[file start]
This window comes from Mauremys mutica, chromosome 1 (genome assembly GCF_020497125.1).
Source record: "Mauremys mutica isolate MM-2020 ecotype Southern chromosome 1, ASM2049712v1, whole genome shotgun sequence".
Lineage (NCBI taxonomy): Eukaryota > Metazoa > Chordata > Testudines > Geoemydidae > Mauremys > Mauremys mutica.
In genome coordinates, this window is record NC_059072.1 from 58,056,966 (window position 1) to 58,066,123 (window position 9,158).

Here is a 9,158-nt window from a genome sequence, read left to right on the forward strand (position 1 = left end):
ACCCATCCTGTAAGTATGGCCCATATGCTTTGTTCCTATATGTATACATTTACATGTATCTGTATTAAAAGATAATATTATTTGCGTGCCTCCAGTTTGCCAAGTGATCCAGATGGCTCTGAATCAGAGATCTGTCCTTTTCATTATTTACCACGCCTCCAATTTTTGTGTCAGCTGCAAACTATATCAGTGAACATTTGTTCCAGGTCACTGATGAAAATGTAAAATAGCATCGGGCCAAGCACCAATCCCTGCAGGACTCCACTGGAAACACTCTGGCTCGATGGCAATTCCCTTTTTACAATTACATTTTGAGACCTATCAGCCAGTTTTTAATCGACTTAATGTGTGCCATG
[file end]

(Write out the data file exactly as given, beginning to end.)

This window comes from Mauremys mutica, chromosome 1 (genome assembly GCF_020497125.1).
Source record: "Mauremys mutica isolate MM-2020 ecotype Southern chromosome 1, ASM2049712v1, whole genome shotgun sequence".
Lineage (NCBI taxonomy): Eukaryota > Metazoa > Chordata > Testudines > Geoemydidae > Mauremys > Mauremys mutica.
In genome coordinates, this window is record NC_059072.1 from 58,056,966 (window position 1) to 58,066,123 (window position 9,158).

Here is a 9,158-nt window from a genome sequence, read left to right on the forward strand (position 1 = left end):
ACCCATCCTGTAAGTATGGCCCATATGCTTTGTTCCTATATGTATACATTTACATGTATCTGTATTAAAAGATAATATTATTTGCGTGCCTCCAGTTTGCCAAGTGATCCAGATGGCTCTGAATCAGAGATCTGTCCTTTTCATTATTTACCACGCCTCCAATTTTTGTGTCAGCTGCAAACTATATCAGTGAACATTTGTTCCAGGTCACTGATGAAAATGTAAAATAGCATCGGGCCAAGCACCAATCCCTGCAGGACTCCACTGGAAACACTCTGGCTCGATGGCAATTCCCTTTTTACAATTACATTTTGAGACCTATCAGCCAGTTTTTAATCGACTTAATGTGTGCCATG